Another consumer-based rack manufacturer is Perrycraft, Winston Salem, N.C.

“We offer products for light commercial and personal uses, and we work with different materials, custom products and vehicles,” relates company owner, Dan Epting. “Perrycraft also provides custom outfits for tonneau covers, minivans, crossovers and full-sized vehicles.” He says the company does not target the fleet truck market, “because we do not make commercial racks.”

Yakima, too, focuses directly on the outdoor lifestyle. “Our business has never been hardcore for fleet rack sales,” Zoormajian says. “Our products can be found at multiple retail outlets, specialty sporting goods stores and automotive-centric dealers [on both truck and auto sides]. We consider ourselves to be a, full-service rack and cargo management company. Our motto is ‘If you want to take it with you and take it easy, Yakima can get it there.'”

Epting of Perrycraft does caution would-be customers to not just look at the outside of a rack when evaluating a possible purchase. “Looks don’t get the job done,” he says. “Consumers need to know what their needs are and ask a lot of questions.” Epting often encourages those within the rack market to “make sure you are getting the right rack for the right job. Although our racks are easy to install,” he notes, “we do not suggest a DIY [do-it-yourself] approach, especially if the install requires you to drill into the roof of your vehicle.”

Multipurpose, multi-use

People also install racks on truck and car roofs, but when it comes to racks for utility, tires, moonlighters and single-sided (SSR) racks, people usually mount them in specific areas – depending upon the vehicle and the purpose the rack will serve: “racks for light-duty crossovers (that go over the bed), HD trucks (that mount over the cab), van racks and SUV racks (that can be mounted on the roof),” offers Steve Shore, owner of Pennsauken, N.J.-based Amer-Rac. Many racks also provide or offer tie-downs, cargo strap systems, rub strips, and pads that lie between the rack and the vehicle to protect the body.

Kuehl at Hauler Racks informs that his firm’s products are for multi-purpose uses and most of the manufacturer’s accessories are universal; they can be mounted onto a crossbar of any brand vehicle. “There are even removable racks where you can use them for different purposes, such as to hold ladders during the week and to haul bikes on the weekend,” Kuehl adds.

Perrycraft believes in offering a wide range of “utility racks, which are good for canoes and kayaks. This gives outdoor enthusiasts more options to use different styles and attachments,” according to Epting.

At Yakima, “Our engineers make our racks to be multifunctional. All of our products are designed to go on and off really quickly. We also produce many accessories and gear to add onto racks to meet our consumers’ multipurpose needs and uses,” Zoormajian relates.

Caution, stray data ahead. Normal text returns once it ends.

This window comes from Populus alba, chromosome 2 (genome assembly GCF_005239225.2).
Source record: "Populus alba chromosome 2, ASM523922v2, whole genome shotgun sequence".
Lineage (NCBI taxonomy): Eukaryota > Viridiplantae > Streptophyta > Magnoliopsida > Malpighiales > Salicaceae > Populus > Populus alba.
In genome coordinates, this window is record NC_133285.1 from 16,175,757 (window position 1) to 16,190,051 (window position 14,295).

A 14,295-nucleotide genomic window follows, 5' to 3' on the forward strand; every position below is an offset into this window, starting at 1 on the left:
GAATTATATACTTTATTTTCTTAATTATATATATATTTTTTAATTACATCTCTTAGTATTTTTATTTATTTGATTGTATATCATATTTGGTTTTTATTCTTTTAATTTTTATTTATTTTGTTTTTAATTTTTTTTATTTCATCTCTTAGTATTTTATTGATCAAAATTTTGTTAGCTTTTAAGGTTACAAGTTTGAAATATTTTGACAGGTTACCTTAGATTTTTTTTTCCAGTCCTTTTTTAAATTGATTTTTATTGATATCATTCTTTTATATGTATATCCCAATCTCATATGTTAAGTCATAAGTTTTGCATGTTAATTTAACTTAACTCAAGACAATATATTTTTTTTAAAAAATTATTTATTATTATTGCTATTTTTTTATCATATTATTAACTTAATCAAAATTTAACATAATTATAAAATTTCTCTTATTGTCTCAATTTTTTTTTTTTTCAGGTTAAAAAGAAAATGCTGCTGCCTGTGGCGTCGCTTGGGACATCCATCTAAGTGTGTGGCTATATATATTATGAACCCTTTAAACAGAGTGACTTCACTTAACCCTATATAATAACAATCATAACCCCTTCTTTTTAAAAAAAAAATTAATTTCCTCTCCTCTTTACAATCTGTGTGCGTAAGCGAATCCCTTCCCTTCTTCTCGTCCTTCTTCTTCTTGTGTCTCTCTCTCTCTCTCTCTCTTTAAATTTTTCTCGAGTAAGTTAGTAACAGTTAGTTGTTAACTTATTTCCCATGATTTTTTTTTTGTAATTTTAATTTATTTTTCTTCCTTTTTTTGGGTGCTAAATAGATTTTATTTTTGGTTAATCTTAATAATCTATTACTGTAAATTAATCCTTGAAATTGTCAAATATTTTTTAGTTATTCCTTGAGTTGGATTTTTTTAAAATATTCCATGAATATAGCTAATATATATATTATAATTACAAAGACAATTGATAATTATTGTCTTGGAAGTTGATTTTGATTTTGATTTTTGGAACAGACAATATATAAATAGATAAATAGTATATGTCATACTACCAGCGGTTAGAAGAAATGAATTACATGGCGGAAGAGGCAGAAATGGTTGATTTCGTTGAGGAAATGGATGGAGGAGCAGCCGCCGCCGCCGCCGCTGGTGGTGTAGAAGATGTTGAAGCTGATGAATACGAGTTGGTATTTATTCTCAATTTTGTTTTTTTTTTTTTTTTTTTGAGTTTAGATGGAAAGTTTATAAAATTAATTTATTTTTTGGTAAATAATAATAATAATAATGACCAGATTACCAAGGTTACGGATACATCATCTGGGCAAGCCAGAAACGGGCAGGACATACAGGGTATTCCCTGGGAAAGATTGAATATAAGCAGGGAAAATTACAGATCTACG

Adds Shore: “In order to choose a truck rack to be mounted with a tonneau depends upon what type of tonneau is installed. We have top mounts, which are installed on top of the bed rail, and we also make a variety of feet (holds rack to the vehicle and can offer protection between rack and vehicle) depending on what type of tonneau is in place.” Load stops, and padded touch points also provide additional safety to equipment and vehicle.

Hauler Racks offers rack kits that work with tonneau covers, and also carries more than five different models that will work with most covers available today. “The racks can be fitted on top of the tonneau cover or on top of the truck railing,” Kuehl says. Yakima and Inno Racks also offer multiple products and ways to mount their racks to tonneaus, bedliners, rails and canopies.

About installation, materials and warranties

In some cases, especially if installed by a professional, racks can be installed in less than an hour. In most cases the tools needed are provided within a kit. If not, the installer generally will only need a set of very basic tools; and in some models no tools at all are needed. At Amer-Rac, “Everything we manufacture comes as a kit that customers can install themselves,” Shore says.

Most racks are made out of aluminum and sport a special anodized or powder-coating while others can be made out of entirely different materials. “Our racks have a non-painted anodized finish that doesn’t rub, rust or chip and carry a 30-day manufacturer’s warranty,” Hauler’s Kuehl says.

Perrycraft’s racks are heat-treated aluminum extrusion, and they use stainless steel fasteners. Inno Racks uses aluminum or aluminum and steel combinations with a limited lifetime warranty, while Yakima’s products use multiple materials and processes depending upon the rack type. Besides aluminum, Yakima also might use steel, expanded foam and polymer. “We also have a lifetime ‘love it or leave it warranty,'” Zoormajian says. “If the customer does not like it we will give them another product to replace it.”